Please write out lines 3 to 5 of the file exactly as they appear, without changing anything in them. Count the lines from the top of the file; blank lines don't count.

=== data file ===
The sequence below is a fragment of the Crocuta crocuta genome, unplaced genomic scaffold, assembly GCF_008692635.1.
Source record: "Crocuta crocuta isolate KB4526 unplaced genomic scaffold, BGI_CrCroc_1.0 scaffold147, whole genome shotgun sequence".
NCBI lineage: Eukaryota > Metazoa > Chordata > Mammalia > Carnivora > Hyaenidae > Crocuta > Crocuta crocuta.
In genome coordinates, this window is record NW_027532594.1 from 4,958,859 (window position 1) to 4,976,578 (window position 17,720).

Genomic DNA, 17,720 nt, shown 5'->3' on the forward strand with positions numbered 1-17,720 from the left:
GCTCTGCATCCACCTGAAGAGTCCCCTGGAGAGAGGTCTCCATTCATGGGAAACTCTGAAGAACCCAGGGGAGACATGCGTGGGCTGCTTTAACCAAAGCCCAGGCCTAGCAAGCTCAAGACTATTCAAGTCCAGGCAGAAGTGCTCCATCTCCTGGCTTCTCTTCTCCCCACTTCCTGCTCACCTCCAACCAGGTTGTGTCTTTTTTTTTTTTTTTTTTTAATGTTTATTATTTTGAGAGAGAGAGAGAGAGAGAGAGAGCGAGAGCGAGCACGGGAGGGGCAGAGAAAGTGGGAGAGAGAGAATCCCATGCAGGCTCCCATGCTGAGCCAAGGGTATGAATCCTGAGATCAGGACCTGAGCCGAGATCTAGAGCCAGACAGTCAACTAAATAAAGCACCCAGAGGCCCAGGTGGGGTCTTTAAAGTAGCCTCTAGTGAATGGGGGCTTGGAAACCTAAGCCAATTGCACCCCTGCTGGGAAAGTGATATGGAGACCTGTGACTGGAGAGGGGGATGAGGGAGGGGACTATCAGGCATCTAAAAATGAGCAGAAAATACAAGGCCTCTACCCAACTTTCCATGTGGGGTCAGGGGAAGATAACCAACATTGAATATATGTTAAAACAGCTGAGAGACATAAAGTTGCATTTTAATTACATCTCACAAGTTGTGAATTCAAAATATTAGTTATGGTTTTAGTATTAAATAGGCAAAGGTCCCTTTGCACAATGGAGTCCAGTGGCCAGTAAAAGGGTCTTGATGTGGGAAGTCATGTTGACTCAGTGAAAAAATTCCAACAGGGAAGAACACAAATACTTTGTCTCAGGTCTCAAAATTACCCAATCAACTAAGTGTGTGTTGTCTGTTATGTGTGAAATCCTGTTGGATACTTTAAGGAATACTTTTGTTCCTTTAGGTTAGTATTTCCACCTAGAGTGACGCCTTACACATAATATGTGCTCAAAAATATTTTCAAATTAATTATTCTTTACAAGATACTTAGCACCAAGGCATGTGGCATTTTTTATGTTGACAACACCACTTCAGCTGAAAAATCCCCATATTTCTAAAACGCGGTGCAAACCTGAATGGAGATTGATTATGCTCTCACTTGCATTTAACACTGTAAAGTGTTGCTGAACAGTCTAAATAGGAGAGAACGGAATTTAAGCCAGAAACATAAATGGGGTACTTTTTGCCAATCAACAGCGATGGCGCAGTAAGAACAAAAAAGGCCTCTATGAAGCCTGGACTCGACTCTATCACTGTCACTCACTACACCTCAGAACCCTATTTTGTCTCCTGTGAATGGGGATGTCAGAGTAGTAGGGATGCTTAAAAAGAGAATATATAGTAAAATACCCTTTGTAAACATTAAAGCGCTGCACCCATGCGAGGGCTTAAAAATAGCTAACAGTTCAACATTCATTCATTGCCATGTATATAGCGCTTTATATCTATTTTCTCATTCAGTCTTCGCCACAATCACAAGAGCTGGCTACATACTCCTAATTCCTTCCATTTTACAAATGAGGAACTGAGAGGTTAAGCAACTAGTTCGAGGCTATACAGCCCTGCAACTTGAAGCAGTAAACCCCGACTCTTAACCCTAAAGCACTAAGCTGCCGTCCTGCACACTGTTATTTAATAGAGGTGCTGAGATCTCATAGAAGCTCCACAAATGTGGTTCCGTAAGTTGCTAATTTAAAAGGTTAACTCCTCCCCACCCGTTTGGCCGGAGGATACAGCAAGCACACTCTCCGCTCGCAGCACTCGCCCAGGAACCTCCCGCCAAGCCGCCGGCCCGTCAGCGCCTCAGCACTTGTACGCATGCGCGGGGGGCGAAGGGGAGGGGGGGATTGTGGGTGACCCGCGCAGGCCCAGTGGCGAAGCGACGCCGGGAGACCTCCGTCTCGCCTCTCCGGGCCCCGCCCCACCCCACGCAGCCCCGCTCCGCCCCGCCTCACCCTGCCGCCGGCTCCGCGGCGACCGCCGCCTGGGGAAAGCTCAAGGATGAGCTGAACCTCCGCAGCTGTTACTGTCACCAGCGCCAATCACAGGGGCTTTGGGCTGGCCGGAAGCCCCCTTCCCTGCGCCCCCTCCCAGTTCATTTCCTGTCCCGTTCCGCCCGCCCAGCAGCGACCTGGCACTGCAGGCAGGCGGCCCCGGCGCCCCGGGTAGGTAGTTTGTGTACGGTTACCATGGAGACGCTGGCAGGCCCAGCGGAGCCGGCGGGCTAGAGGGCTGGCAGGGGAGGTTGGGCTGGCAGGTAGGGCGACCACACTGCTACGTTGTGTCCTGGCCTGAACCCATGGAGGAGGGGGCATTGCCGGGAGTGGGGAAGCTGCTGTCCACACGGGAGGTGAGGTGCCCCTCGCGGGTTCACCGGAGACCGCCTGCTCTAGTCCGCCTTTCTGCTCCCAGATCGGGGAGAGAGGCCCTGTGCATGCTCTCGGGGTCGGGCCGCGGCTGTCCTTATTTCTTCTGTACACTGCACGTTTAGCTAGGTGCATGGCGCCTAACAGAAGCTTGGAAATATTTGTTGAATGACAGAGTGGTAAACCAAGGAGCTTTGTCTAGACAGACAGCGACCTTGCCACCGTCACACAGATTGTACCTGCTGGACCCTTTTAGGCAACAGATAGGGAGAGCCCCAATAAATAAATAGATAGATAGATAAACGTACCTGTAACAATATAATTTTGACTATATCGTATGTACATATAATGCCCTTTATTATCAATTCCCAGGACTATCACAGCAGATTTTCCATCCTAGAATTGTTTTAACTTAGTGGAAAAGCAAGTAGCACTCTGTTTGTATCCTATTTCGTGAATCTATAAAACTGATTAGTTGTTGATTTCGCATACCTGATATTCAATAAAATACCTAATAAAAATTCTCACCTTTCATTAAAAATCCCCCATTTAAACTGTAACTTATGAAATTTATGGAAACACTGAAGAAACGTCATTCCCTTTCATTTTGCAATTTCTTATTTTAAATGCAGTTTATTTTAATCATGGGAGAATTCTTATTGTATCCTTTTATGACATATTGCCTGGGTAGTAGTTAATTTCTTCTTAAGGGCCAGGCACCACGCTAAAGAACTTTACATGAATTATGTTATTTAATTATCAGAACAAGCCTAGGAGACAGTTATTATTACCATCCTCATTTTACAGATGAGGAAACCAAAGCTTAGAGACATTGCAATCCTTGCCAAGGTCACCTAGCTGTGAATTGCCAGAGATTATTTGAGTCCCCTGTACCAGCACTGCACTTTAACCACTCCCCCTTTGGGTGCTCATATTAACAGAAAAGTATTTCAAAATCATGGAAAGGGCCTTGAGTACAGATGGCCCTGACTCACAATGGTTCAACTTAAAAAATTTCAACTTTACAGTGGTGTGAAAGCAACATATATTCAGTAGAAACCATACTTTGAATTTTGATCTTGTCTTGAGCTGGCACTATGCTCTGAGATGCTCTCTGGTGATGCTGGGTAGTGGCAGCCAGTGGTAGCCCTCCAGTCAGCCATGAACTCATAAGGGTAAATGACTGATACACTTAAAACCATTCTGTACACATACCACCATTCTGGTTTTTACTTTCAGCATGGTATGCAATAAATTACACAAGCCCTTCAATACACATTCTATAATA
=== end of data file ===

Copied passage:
NCBI lineage: Eukaryota > Metazoa > Chordata > Mammalia > Carnivora > Hyaenidae > Crocuta > Crocuta crocuta.
In genome coordinates, this window is record NW_027532594.1 from 4,958,859 (window position 1) to 4,976,578 (window position 17,720).

Genomic DNA, 17,720 nt, shown 5'->3' on the forward strand with positions numbered 1-17,720 from the left: